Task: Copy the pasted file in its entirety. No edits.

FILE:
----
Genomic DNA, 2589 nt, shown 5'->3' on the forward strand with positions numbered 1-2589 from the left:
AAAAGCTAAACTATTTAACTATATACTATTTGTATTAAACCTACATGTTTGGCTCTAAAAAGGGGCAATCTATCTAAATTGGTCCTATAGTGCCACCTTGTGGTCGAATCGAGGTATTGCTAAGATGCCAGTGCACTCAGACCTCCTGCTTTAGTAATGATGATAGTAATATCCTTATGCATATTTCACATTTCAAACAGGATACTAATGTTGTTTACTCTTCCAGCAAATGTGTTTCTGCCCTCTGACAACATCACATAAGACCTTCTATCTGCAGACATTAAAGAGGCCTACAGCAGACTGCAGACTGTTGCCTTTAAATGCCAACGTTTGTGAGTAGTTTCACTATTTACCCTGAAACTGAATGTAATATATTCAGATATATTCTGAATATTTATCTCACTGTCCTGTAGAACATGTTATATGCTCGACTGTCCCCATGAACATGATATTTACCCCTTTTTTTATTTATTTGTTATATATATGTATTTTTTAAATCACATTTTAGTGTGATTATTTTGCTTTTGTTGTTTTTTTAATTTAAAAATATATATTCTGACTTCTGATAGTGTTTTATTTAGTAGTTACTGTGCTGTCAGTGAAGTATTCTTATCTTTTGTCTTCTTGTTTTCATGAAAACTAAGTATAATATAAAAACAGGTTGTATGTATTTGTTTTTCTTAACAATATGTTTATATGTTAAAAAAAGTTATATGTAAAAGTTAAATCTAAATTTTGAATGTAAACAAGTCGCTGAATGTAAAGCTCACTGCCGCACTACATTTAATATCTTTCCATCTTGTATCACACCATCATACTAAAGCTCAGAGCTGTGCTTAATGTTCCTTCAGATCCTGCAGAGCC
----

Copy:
Genomic DNA, 2589 nt, shown 5'->3' on the forward strand with positions numbered 1-2589 from the left:
AAAAGCTAAACTATTTAACTATATACTATTTGTATTAAACCTACATGTTTGGCTCTAAAAAGGGGCAATCTATCTAAATTGGTCCTATAGTGCCACCTTGTGGTCGAATCGAGGTATTGCTAAGATGCCAGTGCACTCAGACCTCCTGCTTTAGTAATGATGATAGTAATATCCTTATGCATATTTCACATTTCAAACAGGATACTAATGTTGTTTACTCTTCCAGCAAATGTGTTTCTGCCCTCTGACAACATCACATAAGACCTTCTATCTGCAGACATTAAAGAGGCCTACAGCAGACTGCAGACTGTTGCCTTTAAATGCCAACGTTTGTGAGTAGTTTCACTATTTACCCTGAAACTGAATGTAATATATTCAGATATATTCTGAATATTTATCTCACTGTCCTGTAGAACATGTTATATGCTCGACTGTCCCCATGAACATGATATTTACCCCTTTTTTTATTTATTTGTTATATATATGTATTTTTTAAATCACATTTTAGTGTGATTATTTTGCTTTTGTTGTTTTTTTAATTTAAAAATATATATTCTGACTTCTGATAGTGTTTTATTTAGTAGTTACTGTGCTGTCAGTGAAGTATTCTTATCTTTTGTCTTCTTGTTTTCATGAAAACTAAGTATAATATAAAAACAGGTTGTATGTATTTGTTTTTCTTAACAATATGTTTATATGTTAAAAAAAGTTATATGTAAAAGTTAAATCTAAATTTTGAATGTAAACAAGTCGCTGAATGTAAAGCTCACTGCCGCACTACATTTAATATCTTTCCATCTTGTATCACACCATCATACTAAAGCTCAGAGCTGTGCTTAATGTTCCTTCAGATCCTGCAGAGCC